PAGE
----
Laura movie poster

Laura (1944)


Drama/film noir


In Laura police detective Mark McPherson (Dana Andrews) is investigating the murder of the beautiful and successful Laura Hunt (Gene Tierney). He methodically questions the chief suspects: columnist Waldo Lydecker (Clifton Webb), social climber Shelby Carpenter (Vincent Price) and the wealthy Anne Treadwell (Judith Anderson). The more Mark gets to know about Laura, the more he becomes fascinated with her. As he sits in Laura’s apartment, obsessing, Laura walks through the door, very much alive!

The original trailer of Laura:


Gene Tierney                –                Laura Hunt
Dana Andrews              –               Mark McPherson
Clifton Webb                –                Waldo Lydecker
Vincent Price               –                 Shelby Carpenter
Judith Anderson         –                 Anne Treadwell
Dorothy Adams           –                 Bessie Clary


-The film is based on the 1943 novel Laura by Vera Caspary.

-Jennifer Jones, Hedy Lamarr and Rosalind Russell turned down the role of Laura, before relative newcomer Gene Tierney was asked.

-Directing of the film was begun by Rouben Mamoulian, but he was replaced by the film’s producer Otto Preminger, who scrapped all of Mamoulian’s footage and started from scratch.

-Rouben Mamoulian’s wife had been commissioned to paint the famous portrait of Laura, but when her husband was fired, her portrait went with him. Otto Preminger had a photo of Gene Tierney enlarged and smeared with oil paint to soften the lines, because according to him ‘paintings don’t photograph well’ and he wanted it to unmistakably look like Gene.

-MGM’s big boss Darryl F. Zanuck was opposed to casting Clifton Webb, because of his well-known homosexuality. Producer/director Otto Preminger got his way though and the 54-year old Webb was on-screen again for the first time since 1925 and was even nominated for an Oscar.

-Although the cast liked Otto Preminger and felt he was a great director, he made the cast and crew follow a grueling schedule. Clifton Webb later revealed that during filming he had to take Benzedrine in the daytime to keep him going and sleeping pills at night in order to fall asleep.

-Vincent Price considered Laura to be the best film he ever made.

-Despite the movie score not getting nominated for an Oscar, it proved to be so popular that the studio was flooded with requests for a recording of the theme song. Soon, sheet music and recordings were released and became a big hit.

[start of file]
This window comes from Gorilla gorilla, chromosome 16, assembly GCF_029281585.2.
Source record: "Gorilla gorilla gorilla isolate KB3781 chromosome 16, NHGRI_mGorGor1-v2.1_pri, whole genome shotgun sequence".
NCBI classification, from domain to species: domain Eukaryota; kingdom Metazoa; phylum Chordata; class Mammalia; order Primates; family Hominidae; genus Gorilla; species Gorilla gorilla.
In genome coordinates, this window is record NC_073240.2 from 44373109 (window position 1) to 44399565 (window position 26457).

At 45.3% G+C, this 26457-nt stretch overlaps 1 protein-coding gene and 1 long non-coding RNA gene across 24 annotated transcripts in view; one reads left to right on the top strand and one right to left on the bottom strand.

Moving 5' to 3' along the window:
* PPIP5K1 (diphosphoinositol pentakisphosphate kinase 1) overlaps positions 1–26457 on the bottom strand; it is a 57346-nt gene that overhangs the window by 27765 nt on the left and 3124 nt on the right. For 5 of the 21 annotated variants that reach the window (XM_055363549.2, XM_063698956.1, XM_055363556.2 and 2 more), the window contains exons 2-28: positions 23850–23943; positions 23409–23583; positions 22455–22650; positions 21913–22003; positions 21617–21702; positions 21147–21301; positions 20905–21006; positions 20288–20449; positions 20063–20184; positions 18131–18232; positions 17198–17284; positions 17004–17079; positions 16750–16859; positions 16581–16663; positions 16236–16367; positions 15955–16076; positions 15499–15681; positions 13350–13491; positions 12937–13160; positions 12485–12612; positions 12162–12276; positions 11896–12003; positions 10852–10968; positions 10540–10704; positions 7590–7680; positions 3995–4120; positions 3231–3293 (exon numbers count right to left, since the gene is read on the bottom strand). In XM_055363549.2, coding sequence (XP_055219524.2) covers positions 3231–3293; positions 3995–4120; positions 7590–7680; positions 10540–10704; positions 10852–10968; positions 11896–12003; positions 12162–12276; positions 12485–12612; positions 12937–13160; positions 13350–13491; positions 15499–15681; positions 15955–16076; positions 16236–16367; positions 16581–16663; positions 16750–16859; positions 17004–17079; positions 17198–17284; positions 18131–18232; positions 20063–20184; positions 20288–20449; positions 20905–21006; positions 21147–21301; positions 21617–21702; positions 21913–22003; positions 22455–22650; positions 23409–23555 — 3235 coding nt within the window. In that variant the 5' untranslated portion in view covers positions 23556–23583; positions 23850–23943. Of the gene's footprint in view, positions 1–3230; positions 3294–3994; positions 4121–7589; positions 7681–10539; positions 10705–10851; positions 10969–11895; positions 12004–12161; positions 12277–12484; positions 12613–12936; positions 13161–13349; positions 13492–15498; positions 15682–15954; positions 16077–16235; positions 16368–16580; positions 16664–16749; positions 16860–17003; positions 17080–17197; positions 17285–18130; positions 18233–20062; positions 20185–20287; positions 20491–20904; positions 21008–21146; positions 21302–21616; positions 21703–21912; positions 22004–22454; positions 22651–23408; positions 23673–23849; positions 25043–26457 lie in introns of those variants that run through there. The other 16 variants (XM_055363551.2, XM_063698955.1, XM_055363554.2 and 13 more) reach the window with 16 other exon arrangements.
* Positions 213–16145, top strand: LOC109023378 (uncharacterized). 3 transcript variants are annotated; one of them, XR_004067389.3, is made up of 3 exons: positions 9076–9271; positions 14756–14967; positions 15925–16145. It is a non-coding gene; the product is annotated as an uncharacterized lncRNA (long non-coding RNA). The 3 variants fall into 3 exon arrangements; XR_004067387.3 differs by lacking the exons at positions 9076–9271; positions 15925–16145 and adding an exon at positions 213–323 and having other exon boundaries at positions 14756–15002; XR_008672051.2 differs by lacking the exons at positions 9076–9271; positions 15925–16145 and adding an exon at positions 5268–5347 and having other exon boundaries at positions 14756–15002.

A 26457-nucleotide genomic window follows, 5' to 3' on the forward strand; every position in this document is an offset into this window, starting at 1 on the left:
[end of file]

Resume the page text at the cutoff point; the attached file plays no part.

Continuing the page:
-The famous theme song was originally called Judy, in honor of Judy Garland.

-Although Gene Tierney felt her performance was not much more then ‘adequate’, colleague Vincent Price felt she was an essential part if the film’s success. Gene’s then-husband Oleg Cassini claimed that Gene and Laura actually had much in common, especially since the problematic birth of their disabled daughter prior to filming, he said: ’After Daria’s birth, she seemed to die inside. There was a ghostly quality, an evanescence, to both Laura and Gene. Even after Laura is found to be alive, she has a certain mystery, an aura, that permeates the film and gives it much of its magic’.

1944: Gene Tierney, as Laura, dressed in a raincoat and rainhat, stares solemnly at co-star Dana Andrews who plays Detective McPherson in the film 'Laura' directed by Otto Preminger.



Best Cinematography – Joseph LaShelle – 1945 Academy of Motion Pictures Arts and Sciences.


Best Supporting Actor – Clifton Webb – 1945 Academy of Motion Pictures Arts and Sciences.
Best Director – Otto Preminger – 1945 Academy of Motion Pictures Arts and Sciences.
Best Screenplay – Jay Dratler a.o. – 1945 Academy of Motion Pictures Arts and Sciences.
Best Art Direction – Lyle R. Wheeler a.o. –  1945 Academy of Motion Pictures Arts and Sciences.



Laura is a classic film noir drama and a staple in Classic Hollywood history. For actress Gene Tierney it was the film that made her a star and Laura is the character that she is most associated with. She doesn’t just bring great acting to the film, but also a sense of mystery and a high class style that takes the film to a higher level.
Not to be ignored is the famous music in Laura. When Hedy Lamarr was asked why she turned the film down she said: ‘They sent me the script, not the score’. Which says plenty about the impact the music had on the quality of the film. In the end though, it was director, producer ánd initiator of the project Otto Preminger who deserves the most credit, as it is his vision that we see on-screen.

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